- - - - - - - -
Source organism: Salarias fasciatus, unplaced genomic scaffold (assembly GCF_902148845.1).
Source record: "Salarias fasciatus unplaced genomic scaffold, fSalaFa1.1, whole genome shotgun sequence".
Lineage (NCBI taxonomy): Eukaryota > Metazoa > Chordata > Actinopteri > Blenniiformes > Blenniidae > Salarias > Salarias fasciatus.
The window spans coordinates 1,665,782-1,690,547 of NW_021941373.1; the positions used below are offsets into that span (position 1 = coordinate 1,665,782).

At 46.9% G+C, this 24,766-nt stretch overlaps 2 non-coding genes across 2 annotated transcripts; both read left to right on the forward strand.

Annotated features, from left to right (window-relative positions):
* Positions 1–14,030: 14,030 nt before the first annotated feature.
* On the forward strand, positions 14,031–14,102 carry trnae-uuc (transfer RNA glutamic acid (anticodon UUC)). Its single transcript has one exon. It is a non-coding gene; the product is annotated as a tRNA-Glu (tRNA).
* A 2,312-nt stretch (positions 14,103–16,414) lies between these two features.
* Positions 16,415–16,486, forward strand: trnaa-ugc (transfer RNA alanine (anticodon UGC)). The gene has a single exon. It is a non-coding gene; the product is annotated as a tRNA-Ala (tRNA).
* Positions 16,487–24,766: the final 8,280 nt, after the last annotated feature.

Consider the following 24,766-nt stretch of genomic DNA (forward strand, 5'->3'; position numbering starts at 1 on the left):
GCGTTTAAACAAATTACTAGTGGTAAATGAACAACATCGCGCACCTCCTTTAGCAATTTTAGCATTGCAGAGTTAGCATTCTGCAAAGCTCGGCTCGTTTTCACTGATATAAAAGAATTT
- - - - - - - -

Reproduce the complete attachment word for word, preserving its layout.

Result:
Source organism: Salarias fasciatus, unplaced genomic scaffold (assembly GCF_902148845.1).
Source record: "Salarias fasciatus unplaced genomic scaffold, fSalaFa1.1, whole genome shotgun sequence".
Lineage (NCBI taxonomy): Eukaryota > Metazoa > Chordata > Actinopteri > Blenniiformes > Blenniidae > Salarias > Salarias fasciatus.
The window spans coordinates 1,665,782-1,690,547 of NW_021941373.1; the positions used below are offsets into that span (position 1 = coordinate 1,665,782).

At 46.9% G+C, this 24,766-nt stretch overlaps 2 non-coding genes across 2 annotated transcripts; both read left to right on the forward strand.

Annotated features, from left to right (window-relative positions):
* Positions 1–14,030: 14,030 nt before the first annotated feature.
* On the forward strand, positions 14,031–14,102 carry trnae-uuc (transfer RNA glutamic acid (anticodon UUC)). Its single transcript has one exon. It is a non-coding gene; the product is annotated as a tRNA-Glu (tRNA).
* A 2,312-nt stretch (positions 14,103–16,414) lies between these two features.
* Positions 16,415–16,486, forward strand: trnaa-ugc (transfer RNA alanine (anticodon UGC)). The gene has a single exon. It is a non-coding gene; the product is annotated as a tRNA-Ala (tRNA).
* Positions 16,487–24,766: the final 8,280 nt, after the last annotated feature.

Consider the following 24,766-nt stretch of genomic DNA (forward strand, 5'->3'; position numbering starts at 1 on the left):
GCGTTTAAACAAATTACTAGTGGTAAATGAACAACATCGCGCACCTCCTTTAGCAATTTTAGCATTGCAGAGTTAGCATTCTGCAAAGCTCGGCTCGTTTTCACTGATATAAAAGAATTT